This is for anyone who has not yet discovered this show. It is a Netflix original, four seasons out on there now with a fifth having been commissioned, so you can relax, tune in, turn on and drop into the wonderful world that Raphael Bob Waksberg and team have created for us. What have we done to deserve such a thing? Who knows. Just sit back and Enjoy!
What is it about? Well, it’s a cartoon. It is for adults. It is very, very funny, funny enough to cause actual physical pain. It is about Hollywood and fame and consumerism. It is about depression, alcoholism and addictions. Sometimes it is very moving, sometimes sad. It contains layer upon layer of perfectly written (and drawn) jokes, observations and social commentary. The opening credits, the backgrounds, no effort has been spared to make every little detail rich and full of depth. To do it justice I’d have to re watch it all from the beginning, notepad in hand, as there will be much I have missed. However, I know there’s a good chance I won’t do that, so this will have to do.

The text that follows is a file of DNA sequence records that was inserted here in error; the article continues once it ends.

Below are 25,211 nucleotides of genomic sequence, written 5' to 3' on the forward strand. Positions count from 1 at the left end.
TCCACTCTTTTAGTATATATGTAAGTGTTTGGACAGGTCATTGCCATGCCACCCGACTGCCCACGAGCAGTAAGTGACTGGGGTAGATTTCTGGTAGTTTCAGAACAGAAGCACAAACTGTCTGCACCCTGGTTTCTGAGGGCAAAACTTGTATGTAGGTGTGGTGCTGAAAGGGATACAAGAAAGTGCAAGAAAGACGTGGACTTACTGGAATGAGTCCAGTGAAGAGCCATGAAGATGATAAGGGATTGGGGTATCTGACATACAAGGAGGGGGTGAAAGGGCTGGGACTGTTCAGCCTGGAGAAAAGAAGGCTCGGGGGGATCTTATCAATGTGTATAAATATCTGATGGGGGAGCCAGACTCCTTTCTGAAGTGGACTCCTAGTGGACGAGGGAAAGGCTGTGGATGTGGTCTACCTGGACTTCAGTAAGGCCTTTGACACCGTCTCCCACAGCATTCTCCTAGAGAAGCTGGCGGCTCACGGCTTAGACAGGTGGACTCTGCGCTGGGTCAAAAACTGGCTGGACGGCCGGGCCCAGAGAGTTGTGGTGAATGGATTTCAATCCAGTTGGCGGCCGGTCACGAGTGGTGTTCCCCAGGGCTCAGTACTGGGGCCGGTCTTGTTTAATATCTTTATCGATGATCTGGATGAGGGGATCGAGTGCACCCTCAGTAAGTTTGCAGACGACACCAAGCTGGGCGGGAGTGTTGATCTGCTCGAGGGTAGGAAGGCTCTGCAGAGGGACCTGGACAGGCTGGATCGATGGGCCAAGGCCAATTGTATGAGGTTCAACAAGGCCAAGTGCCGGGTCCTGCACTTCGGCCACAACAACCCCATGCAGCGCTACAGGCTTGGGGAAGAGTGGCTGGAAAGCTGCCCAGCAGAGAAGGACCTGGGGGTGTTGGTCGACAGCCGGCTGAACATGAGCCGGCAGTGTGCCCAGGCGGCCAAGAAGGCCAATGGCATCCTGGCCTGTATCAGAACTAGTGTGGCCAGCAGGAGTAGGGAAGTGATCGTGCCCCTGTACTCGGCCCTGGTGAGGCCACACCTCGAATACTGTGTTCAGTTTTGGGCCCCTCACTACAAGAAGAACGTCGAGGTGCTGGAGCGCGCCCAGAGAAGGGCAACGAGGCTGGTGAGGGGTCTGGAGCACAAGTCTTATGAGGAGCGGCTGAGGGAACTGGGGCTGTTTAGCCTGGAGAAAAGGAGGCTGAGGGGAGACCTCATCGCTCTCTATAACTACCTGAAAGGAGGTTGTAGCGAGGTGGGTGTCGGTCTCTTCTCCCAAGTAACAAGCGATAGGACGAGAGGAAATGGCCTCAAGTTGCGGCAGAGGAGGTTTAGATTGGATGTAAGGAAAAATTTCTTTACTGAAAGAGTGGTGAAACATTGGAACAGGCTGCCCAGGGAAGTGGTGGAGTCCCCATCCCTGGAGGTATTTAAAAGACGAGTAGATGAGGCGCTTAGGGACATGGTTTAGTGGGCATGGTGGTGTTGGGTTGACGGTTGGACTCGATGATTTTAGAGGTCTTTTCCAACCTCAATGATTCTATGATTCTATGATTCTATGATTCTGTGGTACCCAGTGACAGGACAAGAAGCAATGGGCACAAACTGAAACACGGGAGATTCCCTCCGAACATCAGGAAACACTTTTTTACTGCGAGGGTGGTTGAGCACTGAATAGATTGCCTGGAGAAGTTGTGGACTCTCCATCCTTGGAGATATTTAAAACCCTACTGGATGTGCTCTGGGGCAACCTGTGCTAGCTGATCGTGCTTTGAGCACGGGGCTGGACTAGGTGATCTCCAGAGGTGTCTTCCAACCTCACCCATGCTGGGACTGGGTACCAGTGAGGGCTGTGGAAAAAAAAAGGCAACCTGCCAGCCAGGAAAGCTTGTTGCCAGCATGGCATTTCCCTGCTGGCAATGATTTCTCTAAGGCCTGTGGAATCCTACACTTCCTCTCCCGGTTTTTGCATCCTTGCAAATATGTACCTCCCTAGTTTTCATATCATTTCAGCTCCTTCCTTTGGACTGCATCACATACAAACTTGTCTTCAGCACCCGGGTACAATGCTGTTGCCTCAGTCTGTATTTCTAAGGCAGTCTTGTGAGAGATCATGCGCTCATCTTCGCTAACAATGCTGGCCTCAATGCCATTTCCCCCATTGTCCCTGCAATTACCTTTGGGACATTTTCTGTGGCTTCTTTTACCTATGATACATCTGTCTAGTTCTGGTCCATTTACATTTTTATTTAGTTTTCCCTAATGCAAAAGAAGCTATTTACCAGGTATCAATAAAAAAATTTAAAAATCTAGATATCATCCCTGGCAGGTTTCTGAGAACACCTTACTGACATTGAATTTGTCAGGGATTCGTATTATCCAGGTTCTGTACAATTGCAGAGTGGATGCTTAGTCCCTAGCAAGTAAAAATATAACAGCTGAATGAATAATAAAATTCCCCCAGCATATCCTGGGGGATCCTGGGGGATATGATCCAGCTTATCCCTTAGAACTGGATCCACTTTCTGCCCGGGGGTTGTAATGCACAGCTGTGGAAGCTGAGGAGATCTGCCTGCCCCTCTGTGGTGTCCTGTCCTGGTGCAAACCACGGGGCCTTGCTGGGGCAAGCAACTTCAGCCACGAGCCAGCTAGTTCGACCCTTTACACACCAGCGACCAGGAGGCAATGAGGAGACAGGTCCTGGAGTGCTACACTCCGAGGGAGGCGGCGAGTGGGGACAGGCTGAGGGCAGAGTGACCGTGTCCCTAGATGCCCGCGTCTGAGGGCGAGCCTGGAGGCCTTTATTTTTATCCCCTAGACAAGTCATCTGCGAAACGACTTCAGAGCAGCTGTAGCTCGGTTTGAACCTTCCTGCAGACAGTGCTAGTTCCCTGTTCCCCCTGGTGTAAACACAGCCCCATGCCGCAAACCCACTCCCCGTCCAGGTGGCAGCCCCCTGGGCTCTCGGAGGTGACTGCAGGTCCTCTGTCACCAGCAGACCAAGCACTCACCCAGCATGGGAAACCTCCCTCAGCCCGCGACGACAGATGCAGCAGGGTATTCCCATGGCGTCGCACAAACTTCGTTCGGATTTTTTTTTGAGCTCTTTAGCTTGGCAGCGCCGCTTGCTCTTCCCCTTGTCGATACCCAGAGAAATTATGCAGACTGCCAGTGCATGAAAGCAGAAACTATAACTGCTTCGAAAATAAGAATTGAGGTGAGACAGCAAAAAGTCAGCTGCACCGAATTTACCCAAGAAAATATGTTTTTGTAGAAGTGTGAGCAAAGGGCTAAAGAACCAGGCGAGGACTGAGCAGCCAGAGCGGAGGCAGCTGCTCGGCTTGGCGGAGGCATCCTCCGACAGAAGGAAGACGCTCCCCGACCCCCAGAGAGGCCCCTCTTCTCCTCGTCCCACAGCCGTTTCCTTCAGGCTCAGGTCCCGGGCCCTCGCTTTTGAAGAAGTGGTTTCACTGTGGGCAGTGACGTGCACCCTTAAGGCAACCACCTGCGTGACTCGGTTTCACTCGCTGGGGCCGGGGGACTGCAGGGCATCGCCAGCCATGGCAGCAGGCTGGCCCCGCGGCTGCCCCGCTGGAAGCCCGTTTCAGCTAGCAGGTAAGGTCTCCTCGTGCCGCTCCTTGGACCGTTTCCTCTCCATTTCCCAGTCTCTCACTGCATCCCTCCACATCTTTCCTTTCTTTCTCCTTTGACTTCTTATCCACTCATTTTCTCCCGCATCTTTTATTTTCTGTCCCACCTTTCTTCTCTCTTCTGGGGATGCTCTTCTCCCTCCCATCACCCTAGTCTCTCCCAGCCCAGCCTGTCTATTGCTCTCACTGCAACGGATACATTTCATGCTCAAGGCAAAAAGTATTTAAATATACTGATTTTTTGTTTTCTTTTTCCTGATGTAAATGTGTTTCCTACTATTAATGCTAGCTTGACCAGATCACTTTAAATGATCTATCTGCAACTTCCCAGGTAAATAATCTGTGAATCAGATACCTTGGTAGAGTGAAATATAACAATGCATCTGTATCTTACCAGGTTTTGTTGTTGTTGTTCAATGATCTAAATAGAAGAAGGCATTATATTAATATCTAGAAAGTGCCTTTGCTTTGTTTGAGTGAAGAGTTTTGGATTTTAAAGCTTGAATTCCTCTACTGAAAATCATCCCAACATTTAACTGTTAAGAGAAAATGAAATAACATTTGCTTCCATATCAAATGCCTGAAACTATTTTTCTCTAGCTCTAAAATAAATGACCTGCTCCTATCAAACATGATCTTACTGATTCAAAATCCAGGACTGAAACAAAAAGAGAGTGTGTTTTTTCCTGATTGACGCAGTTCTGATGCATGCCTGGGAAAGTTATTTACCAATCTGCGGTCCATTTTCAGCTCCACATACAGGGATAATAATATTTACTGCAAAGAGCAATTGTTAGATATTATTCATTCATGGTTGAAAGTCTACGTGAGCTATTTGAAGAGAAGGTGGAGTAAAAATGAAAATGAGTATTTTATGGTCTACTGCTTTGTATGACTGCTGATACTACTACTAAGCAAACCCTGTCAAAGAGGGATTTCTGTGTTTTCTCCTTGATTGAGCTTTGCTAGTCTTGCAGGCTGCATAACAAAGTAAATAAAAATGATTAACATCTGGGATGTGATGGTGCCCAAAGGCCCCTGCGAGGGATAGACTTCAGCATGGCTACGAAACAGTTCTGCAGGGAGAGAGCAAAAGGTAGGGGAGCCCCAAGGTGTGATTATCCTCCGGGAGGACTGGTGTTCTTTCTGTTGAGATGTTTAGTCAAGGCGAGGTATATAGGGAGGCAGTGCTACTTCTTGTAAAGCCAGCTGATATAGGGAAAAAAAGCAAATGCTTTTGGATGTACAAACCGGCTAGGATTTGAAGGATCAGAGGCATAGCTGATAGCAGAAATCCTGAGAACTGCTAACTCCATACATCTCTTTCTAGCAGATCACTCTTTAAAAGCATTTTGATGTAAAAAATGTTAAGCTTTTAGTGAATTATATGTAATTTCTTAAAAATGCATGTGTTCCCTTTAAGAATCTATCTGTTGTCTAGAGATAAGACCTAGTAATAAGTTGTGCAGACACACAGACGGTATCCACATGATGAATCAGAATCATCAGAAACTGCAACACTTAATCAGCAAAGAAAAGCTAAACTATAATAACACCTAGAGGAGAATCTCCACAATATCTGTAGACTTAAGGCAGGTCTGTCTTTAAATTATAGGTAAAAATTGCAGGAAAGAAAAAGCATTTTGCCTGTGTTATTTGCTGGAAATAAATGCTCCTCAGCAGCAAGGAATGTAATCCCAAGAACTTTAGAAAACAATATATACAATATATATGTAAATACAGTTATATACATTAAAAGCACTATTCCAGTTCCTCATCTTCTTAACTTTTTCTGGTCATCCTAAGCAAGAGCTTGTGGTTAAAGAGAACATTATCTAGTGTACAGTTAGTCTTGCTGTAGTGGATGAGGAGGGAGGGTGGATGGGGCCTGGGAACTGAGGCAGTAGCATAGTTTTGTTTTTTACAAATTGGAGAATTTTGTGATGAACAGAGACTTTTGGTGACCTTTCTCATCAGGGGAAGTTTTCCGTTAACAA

I forgot to mention that it has animals and people in it. So a dog might go out with a human, a cat with a mouse. I almost missed this bit out because it doesn’t really help convey what it is actually like to watch it.
Oh, and Raphael Bob Waksberg, the creator of the show, is a feminist and a vegan. This means that he is aware of gender bias in comedy and so you will see things such as a ship’s captain being a woman. Not because it’s a story about how a ship’s captain is a woman, but because there’s a ship in the story, it needs a captain, and ship captains can be men or women. This shouldn’t be remarkable, but it is.
Re the vegan bit, in the chicken episode (I am a vegan, so that’s the clip I’ll be including) there’s a line that goes: (describing the conditions that food chickens are kept and killed in) WHAT IF WE’RE IN SOME DYSTOPIAN NIGHTMARE AND WE’RE THE MONSTERS?
Did I mention the amazing writing? A male character is confronted by a woman crying: As a typical American male I am woefully ill prepared to handle a woman’s emotions. I was not taught, and I refuse to learn.
It’s not just the big stuff that resonates. In the middle of a spaghetti disaster, someone shouts, if only we had some olive oil to stop it sticking. Another character shouts back, olive oil doesn’t actually prevent spaghetti from sticking, that’s just a myth.